While we're all familiar with some of the potential side effects of taking the contraceptive pill—including acne, weight gain, and mood swings—new research published in the European Neuropsychopharmacology journal suggests the daily intake of hormones can also have a previously undocumented impact on how we process emotions.
The study assessed 73 women (18 didn't take the pill, 25 did take the pill but were on their week off, and the remaining 30 were taking the pill at that time) in three different areas: their ability to have perspective on a situation, their emotional recognition, and their levels of empathy.
And interestingly, it was discovered that in the "perspective" area, which also took into consideration how emotionally responsive the women were, there was a great deal of difference between the women taking the oral contraceptive and those who weren't.
Which leads scientists to believe we have a lesser ability to process emotions, and struggle a little more with empathy thanks to the hormones the pill gives us; especially so during the week without the pill every month.
So while it's always been known that the contraceptive pill can cause mood swings and heightened emotions, it's never really been considered that it could also numb us slightly to how we feel.
In the study, as a measure of affective responsiveness, subjects were asked to read theoretical situations designed to trigger a particular emotion; they were then asked to pick which emotion they would feel if the scenario was happening to them.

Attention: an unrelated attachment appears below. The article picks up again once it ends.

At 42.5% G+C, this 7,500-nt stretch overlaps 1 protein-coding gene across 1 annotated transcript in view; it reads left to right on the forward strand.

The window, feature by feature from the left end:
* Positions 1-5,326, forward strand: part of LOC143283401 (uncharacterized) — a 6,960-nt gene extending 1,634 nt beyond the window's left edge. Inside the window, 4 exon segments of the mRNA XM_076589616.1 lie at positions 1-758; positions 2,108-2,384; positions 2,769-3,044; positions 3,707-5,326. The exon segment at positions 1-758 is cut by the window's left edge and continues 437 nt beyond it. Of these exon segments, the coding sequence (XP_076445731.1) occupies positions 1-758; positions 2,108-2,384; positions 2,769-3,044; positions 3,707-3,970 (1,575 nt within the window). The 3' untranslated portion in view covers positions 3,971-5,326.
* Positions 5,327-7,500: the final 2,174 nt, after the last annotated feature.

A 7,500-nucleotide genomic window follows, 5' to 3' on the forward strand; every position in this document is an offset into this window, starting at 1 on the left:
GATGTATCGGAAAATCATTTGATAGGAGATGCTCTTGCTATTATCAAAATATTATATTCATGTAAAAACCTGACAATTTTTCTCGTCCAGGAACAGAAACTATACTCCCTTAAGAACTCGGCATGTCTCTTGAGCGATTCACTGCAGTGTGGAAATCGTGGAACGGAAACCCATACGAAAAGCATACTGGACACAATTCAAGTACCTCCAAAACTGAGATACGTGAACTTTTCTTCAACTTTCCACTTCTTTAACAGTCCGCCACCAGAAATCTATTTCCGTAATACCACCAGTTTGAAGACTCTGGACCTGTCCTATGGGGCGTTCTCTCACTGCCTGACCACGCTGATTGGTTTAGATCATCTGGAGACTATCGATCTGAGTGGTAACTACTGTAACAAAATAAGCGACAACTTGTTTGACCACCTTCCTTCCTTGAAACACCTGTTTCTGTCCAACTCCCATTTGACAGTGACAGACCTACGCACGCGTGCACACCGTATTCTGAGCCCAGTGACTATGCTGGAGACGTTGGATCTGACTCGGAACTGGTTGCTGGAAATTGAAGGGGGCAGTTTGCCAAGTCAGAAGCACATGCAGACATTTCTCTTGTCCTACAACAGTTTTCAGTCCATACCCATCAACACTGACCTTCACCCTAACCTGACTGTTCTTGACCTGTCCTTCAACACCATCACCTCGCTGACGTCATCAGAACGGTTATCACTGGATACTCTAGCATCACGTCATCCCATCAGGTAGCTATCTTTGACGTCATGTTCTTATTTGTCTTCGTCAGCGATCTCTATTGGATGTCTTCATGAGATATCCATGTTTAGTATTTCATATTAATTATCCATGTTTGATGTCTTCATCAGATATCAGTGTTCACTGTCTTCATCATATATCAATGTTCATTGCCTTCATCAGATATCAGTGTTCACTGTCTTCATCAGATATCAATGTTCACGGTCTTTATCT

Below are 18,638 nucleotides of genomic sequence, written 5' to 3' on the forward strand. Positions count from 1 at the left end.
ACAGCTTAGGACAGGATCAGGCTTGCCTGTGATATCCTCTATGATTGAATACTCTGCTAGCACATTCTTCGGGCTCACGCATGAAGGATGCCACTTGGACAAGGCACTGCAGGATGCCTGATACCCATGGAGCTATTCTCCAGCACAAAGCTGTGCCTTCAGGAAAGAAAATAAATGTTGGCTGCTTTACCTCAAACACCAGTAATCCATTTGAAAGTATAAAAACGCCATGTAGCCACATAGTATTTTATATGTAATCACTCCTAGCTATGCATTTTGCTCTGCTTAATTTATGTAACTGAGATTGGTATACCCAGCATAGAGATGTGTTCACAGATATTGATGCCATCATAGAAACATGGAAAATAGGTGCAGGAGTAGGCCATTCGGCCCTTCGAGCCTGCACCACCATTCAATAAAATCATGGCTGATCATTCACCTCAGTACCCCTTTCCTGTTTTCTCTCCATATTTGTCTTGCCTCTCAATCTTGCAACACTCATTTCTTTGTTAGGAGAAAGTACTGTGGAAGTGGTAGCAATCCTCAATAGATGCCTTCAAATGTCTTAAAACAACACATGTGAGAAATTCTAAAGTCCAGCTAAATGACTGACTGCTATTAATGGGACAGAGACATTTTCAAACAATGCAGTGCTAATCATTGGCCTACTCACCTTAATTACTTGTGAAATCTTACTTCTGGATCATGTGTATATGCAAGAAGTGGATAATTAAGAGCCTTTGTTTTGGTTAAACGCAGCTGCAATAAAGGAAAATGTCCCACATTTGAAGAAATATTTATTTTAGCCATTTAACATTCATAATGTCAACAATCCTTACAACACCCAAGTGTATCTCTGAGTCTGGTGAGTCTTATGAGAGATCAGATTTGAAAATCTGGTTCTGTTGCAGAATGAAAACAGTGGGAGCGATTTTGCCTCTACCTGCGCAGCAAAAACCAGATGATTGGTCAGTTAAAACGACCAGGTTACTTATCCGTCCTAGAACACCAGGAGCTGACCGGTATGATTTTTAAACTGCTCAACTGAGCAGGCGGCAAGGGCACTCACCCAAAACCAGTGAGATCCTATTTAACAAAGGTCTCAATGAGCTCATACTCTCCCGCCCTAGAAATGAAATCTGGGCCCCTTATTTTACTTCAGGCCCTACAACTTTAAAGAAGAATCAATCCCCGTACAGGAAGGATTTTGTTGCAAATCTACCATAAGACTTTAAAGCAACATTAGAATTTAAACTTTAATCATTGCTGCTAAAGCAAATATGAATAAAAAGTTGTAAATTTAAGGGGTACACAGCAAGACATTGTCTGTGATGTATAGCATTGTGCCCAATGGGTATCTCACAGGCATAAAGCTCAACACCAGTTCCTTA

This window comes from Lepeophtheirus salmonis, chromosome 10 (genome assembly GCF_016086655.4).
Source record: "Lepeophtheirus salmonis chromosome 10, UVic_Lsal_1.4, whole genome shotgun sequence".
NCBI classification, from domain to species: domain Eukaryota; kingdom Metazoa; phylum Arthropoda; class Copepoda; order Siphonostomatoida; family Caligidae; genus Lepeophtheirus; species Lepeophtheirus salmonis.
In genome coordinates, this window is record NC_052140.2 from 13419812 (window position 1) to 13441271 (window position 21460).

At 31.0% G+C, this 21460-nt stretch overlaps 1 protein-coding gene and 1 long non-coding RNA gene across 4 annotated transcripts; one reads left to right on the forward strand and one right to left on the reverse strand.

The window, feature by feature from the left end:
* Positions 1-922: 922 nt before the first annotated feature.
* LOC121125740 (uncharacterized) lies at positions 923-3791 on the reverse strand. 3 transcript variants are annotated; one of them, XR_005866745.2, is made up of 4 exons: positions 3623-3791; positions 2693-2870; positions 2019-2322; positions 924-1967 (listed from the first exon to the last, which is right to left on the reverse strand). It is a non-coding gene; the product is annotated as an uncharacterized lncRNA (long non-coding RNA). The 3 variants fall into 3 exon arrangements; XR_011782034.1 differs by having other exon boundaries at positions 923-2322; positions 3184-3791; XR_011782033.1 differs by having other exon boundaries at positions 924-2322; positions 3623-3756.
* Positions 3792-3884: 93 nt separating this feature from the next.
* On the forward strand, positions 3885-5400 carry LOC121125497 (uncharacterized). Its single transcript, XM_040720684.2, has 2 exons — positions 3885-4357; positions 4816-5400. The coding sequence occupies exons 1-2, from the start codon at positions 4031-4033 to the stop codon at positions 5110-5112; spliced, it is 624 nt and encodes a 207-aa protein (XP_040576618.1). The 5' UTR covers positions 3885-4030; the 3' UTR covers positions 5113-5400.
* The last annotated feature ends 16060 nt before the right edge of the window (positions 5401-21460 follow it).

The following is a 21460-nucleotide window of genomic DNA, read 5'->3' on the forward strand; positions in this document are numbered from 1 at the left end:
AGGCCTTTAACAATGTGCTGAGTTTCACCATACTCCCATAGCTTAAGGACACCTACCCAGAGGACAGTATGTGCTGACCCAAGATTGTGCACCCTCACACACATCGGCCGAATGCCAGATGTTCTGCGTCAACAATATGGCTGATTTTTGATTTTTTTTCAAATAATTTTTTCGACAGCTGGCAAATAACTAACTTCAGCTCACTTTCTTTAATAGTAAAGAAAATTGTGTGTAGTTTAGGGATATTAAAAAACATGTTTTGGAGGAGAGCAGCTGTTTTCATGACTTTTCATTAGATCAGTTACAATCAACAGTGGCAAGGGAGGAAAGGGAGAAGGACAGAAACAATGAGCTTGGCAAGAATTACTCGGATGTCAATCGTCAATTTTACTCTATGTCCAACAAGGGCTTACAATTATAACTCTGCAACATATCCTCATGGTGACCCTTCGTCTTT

And it was discovered that the women currently on the pill were much more emotionally astute in this test than those who took the pill but on their week off. But Sina Radke, a neuroscientist from Germany's Aachen University, who worked on the study, warned of the repercussions this could have on relationships.
"If oral contraceptive use is linked to a reduced ability to recognise emotions, this might ultimately have negative consequences for relationship quality… by leading to more conflict," she advised.
But it's okay really, because we've now got a new excuse for why we start arguments with our partners. Perfect.
This article originally appeared on Cosmopolitan.co.uk. Minor edits have been made by the Cosmo.ph editors.